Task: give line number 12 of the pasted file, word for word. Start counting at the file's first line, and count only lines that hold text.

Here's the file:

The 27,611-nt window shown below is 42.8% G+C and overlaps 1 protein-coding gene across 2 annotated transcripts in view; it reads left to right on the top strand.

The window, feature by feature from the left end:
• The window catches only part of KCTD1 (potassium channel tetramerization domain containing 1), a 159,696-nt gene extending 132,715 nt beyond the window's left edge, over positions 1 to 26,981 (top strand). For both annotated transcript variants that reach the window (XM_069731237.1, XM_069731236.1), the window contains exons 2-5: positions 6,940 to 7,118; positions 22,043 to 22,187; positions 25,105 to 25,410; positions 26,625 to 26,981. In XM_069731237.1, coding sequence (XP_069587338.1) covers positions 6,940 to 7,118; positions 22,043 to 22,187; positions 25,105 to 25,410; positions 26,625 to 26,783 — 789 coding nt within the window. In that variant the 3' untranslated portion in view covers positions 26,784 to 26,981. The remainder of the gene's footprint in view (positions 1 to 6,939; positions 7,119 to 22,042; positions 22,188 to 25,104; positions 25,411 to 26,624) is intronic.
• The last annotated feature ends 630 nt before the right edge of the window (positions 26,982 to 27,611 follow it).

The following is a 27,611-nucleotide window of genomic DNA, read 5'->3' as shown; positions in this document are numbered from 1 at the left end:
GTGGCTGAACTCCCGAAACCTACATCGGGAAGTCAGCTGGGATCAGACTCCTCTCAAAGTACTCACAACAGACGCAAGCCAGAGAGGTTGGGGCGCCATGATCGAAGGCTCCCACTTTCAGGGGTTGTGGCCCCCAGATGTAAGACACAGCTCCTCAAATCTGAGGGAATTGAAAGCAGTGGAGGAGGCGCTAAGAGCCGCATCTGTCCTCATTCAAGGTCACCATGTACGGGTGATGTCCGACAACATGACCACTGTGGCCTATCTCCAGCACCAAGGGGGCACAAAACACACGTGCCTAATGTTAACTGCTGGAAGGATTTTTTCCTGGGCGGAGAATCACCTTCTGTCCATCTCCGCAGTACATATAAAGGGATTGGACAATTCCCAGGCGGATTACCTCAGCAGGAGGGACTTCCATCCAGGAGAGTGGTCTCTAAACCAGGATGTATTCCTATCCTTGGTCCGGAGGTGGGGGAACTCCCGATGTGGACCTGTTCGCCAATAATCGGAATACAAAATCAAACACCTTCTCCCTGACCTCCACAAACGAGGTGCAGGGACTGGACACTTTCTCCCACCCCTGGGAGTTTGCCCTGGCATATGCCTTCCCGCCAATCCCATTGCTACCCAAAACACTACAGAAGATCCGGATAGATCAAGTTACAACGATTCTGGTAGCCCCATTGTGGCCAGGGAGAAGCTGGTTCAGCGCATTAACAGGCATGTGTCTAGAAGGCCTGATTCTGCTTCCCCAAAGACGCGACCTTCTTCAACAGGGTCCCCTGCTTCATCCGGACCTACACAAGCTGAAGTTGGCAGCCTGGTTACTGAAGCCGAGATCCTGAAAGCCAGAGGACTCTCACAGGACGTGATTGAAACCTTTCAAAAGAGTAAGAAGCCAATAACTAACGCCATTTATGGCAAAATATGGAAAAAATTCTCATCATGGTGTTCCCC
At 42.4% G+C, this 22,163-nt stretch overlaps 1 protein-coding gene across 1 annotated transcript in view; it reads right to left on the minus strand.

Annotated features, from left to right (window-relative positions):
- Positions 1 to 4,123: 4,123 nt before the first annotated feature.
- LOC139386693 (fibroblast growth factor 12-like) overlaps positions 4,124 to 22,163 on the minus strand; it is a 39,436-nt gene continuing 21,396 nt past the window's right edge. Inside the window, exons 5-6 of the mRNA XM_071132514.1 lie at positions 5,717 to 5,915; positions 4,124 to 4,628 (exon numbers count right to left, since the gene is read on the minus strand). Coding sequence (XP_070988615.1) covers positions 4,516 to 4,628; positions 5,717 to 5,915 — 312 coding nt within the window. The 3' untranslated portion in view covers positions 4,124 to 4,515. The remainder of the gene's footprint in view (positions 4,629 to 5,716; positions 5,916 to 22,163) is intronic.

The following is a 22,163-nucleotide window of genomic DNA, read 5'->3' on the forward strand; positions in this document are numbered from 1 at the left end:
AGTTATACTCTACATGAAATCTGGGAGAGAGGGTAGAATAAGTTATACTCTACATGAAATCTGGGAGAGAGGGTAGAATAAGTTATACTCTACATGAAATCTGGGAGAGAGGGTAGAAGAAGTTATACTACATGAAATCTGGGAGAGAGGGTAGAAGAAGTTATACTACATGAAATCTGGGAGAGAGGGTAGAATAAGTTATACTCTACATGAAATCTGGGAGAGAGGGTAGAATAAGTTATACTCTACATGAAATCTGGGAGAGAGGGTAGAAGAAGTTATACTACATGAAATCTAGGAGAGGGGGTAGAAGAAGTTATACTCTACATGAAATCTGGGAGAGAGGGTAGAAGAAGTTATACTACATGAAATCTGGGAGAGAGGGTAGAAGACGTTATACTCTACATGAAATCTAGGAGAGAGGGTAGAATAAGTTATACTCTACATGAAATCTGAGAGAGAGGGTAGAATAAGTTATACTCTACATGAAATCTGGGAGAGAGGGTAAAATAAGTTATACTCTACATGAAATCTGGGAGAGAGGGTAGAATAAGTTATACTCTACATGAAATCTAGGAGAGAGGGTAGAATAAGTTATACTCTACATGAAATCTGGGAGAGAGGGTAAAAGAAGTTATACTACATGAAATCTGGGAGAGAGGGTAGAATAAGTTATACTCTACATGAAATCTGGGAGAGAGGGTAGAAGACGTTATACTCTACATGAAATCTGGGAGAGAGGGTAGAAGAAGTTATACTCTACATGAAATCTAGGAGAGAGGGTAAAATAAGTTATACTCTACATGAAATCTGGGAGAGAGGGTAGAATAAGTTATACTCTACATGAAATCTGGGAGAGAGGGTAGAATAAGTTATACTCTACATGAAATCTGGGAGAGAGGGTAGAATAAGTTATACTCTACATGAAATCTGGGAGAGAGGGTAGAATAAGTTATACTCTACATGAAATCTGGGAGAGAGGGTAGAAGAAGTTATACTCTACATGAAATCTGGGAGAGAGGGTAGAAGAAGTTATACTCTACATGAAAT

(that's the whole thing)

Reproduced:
AGTTATACTCTACATGAAATCTGGGAGAGAGGGTAGAATAAGTTATACTCTACATGAAATCTGGGAGAGAGGGTAGAATAAGTTATACTCTACATGAAATCTGGGAGAGAGGGTAGAAGAAGTTATACTACATGAAATCTGGGAGAGAGGGTAGAAGAAGTTATACTACATGAAATCTGGGAGAGAGGGTAGAATAAGTTATACTCTACATGAAATCTGGGAGAGAGGGTAGAATAAGTTATACTCTACATGAAATCTGGGAGAGAGGGTAGAAGAAGTTATACTACATGAAATCTAGGAGAGGGGGTAGAAGAAGTTATACTCTACATGAAATCTGGGAGAGAGGGTAGAAGAAGTTATACTACATGAAATCTGGGAGAGAGGGTAGAAGACGTTATACTCTACATGAAATCTAGGAGAGAGGGTAGAATAAGTTATACTCTACATGAAATCTGAGAGAGAGGGTAGAATAAGTTATACTCTACATGAAATCTGGGAGAGAGGGTAAAATAAGTTATACTCTACATGAAATCTGGGAGAGAGGGTAGAATAAGTTATACTCTACATGAAATCTAGGAGAGAGGGTAGAATAAGTTATACTCTACATGAAATCTGGGAGAGAGGGTAAAAGAAGTTATACTACATGAAATCTGGGAGAGAGGGTAGAATAAGTTATACTCTACATGAAATCTGGGAGAGAGGGTAGAAGACGTTATACTCTACATGAAATCTGGGAGAGAGGGTAGAAGAAGTTATACTCTACATGAAATCTAGGAGAGAGGGTAAAATAAGTTATACTCTACATGAAATCTGGGAGAGAGGGTAGAATAAGTTATACTCTACATGAAATCTGGGAGAGAGGGTAGAATAAGTTATACTCTACATGAAATCTGGGAGAGAGGGTAGAATAAGTTATACTCTACATGAAATCTGGGAGAGAGGGTAGAATAAGTTATACTCTACATGAAATCTGGGAGAGAGGGTAGAAGAAGTTATACTCTACATGAAATCTGGGAGAGAGGGTAGAAGAAGTTATACTCTACATGAAAT